TRCA 2022 Annual Report

Stronger Together - TRCA 2022 Annual Report



Message from the Chair, Board of Directors and Chief Executive Officer   ·   Progress on Strategic Accomplishments (2013-2022)

STRATEGIC PLAN OBJECTIVES: 1. Green the Toronto region’s economy   ·   2. Manage our regional water resources for current and future generations
3. Rethink greenspace to maximize its value   ·   4. Create complete communities that integrate nature and the built environment   ·   5. Foster sustainable citizenship
6. Tell the story of the Toronto region   ·   7. Build partnerships and new business models   ·   8. Gather and share the best sustainability knowledge   ·   9. Measure performance
10. Accelerate innovation   ·   11. Invest in our staff   ·   12. Facilitate a region-wide approach to sustainability

Looking Forward  ·   Leadership   ·   Vision, Mission & Core Values

community members participate in planting event

Message from the chair of the TRCA board of directors and the chief executive officer

Safe and resilient communities can only be achieved as a collaborative effort – Conservation is a team sport. As the provincial leader in conserving, restoring, and managing natural resources to advance safe and sustainable development, TRCA works with all levels of government and the communities we serve to achieve collective impact and advance shared goals.

2022 marked the conclusion of TRCA’s 2013-2022 Strategic Plan and the approval of our 2023-2034 Strategic Plan, which provided an opportunity to reflect on the last decade of accomplishments for the organization and our path forward. The strategic pillars developed for the new Strategic Plan reflect the principles of our partner municipalities. At the heart of every past achievement and planned future outcome is clear alignment and defined linkages to supporting the efforts of our stakeholders, partners and communities we serve. We do this while constantly adapting to changes in our external operating environment.

In the face of the ongoing climate change emergencies declared by our partner municipalities and the need to advance sustainable development to address Ontario’s housing crisis, the theme of the 2022 annual report, Stronger Together, reflects our complex reality.

As the first line of defence in preventing and reducing the impacts of flooding, TRCA provides the best available science and guidance on how to strengthen environmental protections to better safeguard our watersheds. TRCA plays a major role in supporting our municipalities in protecting the natural environment, especially considering the intensifying impacts of climate change. Our work in 2022 helped to mitigate extreme weather events, flooding and counter biodiversity losses across our jurisdiction through restoration, monitoring, and education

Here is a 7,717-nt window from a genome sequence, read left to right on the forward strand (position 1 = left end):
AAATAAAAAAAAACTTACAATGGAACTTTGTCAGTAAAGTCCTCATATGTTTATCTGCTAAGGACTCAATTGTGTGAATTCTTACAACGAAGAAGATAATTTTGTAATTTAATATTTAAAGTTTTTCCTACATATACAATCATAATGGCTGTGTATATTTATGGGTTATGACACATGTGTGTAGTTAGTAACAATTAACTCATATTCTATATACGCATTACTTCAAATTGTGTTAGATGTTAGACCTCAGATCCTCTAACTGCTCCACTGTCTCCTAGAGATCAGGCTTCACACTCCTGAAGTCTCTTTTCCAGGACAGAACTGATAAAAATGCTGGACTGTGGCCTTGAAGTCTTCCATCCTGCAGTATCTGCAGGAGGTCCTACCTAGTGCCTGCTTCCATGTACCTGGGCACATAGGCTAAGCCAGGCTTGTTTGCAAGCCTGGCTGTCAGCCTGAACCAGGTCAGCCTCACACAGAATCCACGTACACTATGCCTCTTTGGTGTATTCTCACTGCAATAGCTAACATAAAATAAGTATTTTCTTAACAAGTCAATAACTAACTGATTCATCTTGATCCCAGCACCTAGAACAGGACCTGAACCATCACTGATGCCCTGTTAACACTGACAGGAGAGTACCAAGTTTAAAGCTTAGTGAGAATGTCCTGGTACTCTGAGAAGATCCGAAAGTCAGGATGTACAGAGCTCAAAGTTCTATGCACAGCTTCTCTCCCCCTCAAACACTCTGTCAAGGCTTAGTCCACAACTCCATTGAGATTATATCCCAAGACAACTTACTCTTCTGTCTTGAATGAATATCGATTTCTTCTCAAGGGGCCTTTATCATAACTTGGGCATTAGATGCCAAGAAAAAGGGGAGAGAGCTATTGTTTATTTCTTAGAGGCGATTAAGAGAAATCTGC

programs and infrastructure projects.

We once again thank our stakeholders for their continued support of our mission, vision, and core values. TRCA will always work with our partners to ensure that they have the best information available to make crucial decisions and offer programs and services that advance mutually beneficial initiatives because we are, and will always be, Stronger Together.


During 2022, TRCA successfully worked with our partners to advance our Erosion and Hazard Management Strategy, TRCA Trail Strategy, and several other strategic initiatives. We maximized opportunities offered by federal funding programs and combined these with investments by municipal, philanthropic, corporate, and non-government partners to flood protect infrastructure, upgrade aging facilities, restore habitats, and achieve new trail linkages to serve our growing population.

We continued to work in partnership with all levels of government to protect municipal infrastructure in ravines and across the waterfront. This work included addressing failing slopes, the construction of flood protection projects, and measures to address erosion impacts all while improving natural habitats and creating upgraded trail linkages where possible.

With federal investments, we have added new picnic facilities in our conservation areas, developed new significant trail networks on conservation lands in Toronto, Mississauga, Brampton, and Vaughan, while upgrading existing trails across our jurisdiction.